Objective: This article reviews the literature on the impact of HIV/AIDS, hepatitis B and C viruses (HBV, HCV), and tuberculosis on minority drug injectors in the United States. Observations: Injection drug use is a key factor in the transmission of blood-borne pathogens, and HIV disease is exacerbated by tuberculosis infection. Minority drug injectors are disproportionately represented in the national statistics on these infections. Behavioral epidemiologic studies show that both injection-related risk factors (years of injecting drugs, type of drug injected, direct and indirect sharing of injection paraphernalia) and sex-related risk factors (lack of condom use, multiple sexual partners, survival sex) are conducive to the spread of HIV, HBV, and HCV. Conclusions: Two issues must be addressed to halt the spread of HIV infection and hepatitis B and C. The capacity of syringe-exchange programs to refer participants to drug treatment programs and facilitate access to health and social services must be increased. Culturally appropriate behavioral interventions targeting risk behaviors among ethnic and racial minorities, especially women, must be developed and put in place.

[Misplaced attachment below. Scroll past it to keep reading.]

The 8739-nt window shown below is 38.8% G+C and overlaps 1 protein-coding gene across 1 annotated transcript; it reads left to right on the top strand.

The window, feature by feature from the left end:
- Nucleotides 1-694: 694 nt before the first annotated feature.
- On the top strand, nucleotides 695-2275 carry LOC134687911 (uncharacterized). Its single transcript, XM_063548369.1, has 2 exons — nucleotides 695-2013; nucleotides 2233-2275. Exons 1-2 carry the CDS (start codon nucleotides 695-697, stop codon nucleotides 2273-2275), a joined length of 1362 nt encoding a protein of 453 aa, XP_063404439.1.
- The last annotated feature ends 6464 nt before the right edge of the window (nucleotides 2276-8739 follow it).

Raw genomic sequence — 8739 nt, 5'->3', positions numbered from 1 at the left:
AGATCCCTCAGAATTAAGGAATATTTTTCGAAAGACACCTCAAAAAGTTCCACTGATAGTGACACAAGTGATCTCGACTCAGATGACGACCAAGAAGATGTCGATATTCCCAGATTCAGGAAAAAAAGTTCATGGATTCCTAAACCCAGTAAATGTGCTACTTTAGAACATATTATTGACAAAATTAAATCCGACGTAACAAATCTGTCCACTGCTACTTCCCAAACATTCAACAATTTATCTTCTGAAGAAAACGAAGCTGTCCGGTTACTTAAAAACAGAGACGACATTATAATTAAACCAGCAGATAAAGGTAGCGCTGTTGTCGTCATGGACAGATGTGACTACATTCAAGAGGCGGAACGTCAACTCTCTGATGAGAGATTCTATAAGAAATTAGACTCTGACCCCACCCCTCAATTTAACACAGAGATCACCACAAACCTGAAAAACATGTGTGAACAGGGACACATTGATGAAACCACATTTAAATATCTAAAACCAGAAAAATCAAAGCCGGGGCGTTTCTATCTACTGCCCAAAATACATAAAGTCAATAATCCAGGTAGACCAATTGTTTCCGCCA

|Original language||English (US)|
|Journal||Public Health Reports|
|Issue number||SUPPL. 1|
|State||Published - Nov 28 2002|
ASJC Scopus subject areas
- Public Health, Environmental and Occupational Health